Then finish by topping the trifle with the individual meringues.
This is how I made my trifle – I’m sure there are endless variations to the layering and presentation, so be creative!

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Apricot Almond Traybake

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Stone fruit is just coming into season in Sydney at the start of summer.  While peaches and nectarines are still a little firm, apricots are good eating.

The traybake is based on a recipe from Gabriel Gate from an SBS program, see here for the original. This is an ultra simple cake, made in a square tin in a shallow layer so that you end up with a traybake rather than a cake. I think it works quite well in this form.  I also made the whole cake in food processor, making it really simple.

Ingredients 

5 ripe apricots
150 g butter
100 g caster sugar
3 free-range eggs
50 g honey
120 g ground almonds
100 g self-raising flour
20 g flaked almonds

Method

Preheat oven to 170 degrees C fan-forced. Grease and line with baking paper a 24 cm square cake tin. Halve the apricots and remove stones.

Cream the butter and caster sugar in the food processor. Add the eggs and process till well mixed. Stir in the honey and then the ground almond and flour.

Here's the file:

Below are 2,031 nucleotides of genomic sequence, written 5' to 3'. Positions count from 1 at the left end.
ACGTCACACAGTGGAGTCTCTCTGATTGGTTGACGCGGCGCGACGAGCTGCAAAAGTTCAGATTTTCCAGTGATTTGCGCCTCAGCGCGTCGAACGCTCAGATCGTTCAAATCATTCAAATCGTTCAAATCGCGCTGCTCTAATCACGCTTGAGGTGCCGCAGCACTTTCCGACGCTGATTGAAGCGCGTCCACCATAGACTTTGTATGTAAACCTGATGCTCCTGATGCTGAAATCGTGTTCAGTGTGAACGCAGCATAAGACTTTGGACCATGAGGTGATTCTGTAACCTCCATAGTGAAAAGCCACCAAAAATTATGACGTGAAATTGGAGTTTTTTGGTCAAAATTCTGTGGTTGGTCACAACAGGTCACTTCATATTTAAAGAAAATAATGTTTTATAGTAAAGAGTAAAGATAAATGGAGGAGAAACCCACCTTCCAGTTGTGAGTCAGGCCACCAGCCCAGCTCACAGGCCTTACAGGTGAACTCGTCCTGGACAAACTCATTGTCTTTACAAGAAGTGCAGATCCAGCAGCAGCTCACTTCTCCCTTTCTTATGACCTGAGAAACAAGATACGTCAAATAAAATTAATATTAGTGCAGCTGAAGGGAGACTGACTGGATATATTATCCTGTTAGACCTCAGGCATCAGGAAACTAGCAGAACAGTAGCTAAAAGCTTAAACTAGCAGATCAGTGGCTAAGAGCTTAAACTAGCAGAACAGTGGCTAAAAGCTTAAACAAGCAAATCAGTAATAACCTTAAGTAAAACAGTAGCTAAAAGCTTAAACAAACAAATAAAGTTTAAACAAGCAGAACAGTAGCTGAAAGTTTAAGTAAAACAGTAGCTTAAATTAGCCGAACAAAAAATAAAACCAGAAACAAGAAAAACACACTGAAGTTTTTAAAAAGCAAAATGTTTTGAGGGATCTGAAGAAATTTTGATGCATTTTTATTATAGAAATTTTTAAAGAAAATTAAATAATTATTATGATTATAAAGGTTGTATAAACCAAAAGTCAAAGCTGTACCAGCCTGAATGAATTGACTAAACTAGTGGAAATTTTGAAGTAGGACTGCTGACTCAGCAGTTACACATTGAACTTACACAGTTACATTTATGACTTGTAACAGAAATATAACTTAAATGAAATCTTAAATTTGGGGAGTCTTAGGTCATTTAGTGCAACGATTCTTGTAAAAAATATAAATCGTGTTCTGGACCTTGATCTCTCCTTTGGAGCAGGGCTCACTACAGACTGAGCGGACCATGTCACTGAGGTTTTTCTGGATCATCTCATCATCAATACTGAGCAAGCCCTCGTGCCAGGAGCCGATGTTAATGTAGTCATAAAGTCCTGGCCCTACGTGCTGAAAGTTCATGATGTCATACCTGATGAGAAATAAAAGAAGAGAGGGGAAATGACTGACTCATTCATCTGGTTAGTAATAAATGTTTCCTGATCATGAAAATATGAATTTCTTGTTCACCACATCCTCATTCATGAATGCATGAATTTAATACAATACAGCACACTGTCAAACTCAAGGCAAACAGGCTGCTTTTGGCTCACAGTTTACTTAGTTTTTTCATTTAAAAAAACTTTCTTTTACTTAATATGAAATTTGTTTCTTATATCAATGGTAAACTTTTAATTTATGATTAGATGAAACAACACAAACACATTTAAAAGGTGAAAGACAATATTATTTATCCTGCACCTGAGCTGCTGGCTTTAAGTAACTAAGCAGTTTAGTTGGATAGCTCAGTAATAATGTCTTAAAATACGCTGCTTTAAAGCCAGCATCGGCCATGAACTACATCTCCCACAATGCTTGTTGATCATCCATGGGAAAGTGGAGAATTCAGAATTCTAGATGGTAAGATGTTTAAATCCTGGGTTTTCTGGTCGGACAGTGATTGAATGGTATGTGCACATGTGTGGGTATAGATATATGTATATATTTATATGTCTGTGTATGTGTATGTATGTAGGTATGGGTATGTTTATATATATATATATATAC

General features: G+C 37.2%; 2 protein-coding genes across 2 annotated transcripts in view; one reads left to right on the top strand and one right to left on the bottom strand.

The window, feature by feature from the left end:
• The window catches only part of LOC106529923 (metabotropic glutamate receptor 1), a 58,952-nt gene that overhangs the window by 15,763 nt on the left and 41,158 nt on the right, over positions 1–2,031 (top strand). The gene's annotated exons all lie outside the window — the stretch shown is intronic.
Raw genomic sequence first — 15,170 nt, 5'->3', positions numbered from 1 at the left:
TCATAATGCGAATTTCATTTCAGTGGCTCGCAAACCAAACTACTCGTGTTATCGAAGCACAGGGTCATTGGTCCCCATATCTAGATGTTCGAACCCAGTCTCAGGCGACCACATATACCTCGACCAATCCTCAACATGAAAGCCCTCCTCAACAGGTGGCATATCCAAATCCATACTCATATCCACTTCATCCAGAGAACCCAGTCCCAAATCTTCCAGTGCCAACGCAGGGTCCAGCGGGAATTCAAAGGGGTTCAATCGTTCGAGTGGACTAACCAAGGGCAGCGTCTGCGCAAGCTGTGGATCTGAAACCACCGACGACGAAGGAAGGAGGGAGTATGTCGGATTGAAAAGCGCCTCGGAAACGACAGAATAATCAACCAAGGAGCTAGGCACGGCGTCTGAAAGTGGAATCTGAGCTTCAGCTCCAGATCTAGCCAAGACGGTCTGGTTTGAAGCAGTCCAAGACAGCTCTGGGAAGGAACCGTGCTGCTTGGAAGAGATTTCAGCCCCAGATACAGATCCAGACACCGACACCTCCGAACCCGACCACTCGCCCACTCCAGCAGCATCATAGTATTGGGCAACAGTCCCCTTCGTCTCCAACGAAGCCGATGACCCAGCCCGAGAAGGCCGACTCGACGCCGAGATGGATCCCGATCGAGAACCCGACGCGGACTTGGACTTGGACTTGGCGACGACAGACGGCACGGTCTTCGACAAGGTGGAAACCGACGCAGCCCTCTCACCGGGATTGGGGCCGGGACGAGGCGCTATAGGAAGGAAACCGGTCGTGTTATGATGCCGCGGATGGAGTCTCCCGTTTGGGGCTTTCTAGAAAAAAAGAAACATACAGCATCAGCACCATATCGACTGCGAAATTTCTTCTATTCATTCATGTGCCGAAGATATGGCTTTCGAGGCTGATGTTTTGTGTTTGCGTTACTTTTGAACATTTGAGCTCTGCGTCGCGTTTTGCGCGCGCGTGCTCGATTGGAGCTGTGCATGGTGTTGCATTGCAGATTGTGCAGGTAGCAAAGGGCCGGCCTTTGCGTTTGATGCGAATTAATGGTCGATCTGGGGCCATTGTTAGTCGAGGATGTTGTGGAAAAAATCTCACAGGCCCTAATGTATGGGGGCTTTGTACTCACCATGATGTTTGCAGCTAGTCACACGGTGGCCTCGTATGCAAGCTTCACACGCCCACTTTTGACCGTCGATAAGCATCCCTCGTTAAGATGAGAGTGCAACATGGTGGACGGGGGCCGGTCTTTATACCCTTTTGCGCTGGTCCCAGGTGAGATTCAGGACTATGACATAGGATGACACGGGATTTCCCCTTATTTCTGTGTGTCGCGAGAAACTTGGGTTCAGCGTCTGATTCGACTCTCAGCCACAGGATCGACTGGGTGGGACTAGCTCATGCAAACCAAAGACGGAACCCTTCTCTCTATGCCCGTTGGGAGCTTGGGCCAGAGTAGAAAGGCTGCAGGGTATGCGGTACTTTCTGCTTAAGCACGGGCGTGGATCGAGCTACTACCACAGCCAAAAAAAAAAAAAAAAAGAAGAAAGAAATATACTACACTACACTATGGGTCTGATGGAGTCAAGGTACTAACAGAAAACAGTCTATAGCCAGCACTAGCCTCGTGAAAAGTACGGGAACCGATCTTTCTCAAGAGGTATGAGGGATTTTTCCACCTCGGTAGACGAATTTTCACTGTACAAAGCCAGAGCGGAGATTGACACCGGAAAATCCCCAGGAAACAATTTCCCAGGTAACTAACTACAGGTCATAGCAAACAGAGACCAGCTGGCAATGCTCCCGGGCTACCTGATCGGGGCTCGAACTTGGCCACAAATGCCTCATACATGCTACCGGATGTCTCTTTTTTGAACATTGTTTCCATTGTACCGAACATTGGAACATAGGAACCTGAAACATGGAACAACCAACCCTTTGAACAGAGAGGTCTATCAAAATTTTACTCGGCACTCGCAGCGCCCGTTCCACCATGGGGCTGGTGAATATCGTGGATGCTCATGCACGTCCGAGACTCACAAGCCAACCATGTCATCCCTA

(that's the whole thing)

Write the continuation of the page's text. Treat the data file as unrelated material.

Carefully pour the mixture into the prepared cake tin and arrange the apricot halves on top. Sprinkle with flaked almonds in the spaces between the apricots.

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Bake the cake in the preheated oven for  30-35 minutes until a skewer inserted into the cake comes out clean.

Remove the cake from the oven and allow to cool completely in the tin.  When cool, gently lift the whole traybake out of the tin using the baking paper.

Brush the top with a little warmed apricot jam to glaze and cut into squares to serve.

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Middle Eastern Rosewater and Yoghurt Cakes

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A fabulously easy recipe which makes lovely little Bundt cakes or one large one.

I was first introduced to this recipe in a few years back,  when a director colleague made them to celebrate her production of the Tales of the Arabian Nights.

The link to the original recipe from the taste website is here.

I can testify as to how easy they really are! I have recently broken my wrist, and I was able to make these cakes one-handed, that’s how easy they are! The original recipe doesn’t specify a food processor, but I made mine in a food processor to simplify the recipe, and the result was perfectly fine.

The recipe makes one large Bundt cake or 8 smaller Bundt cakes; you would get 10 -12 cup cakes from the recipe too.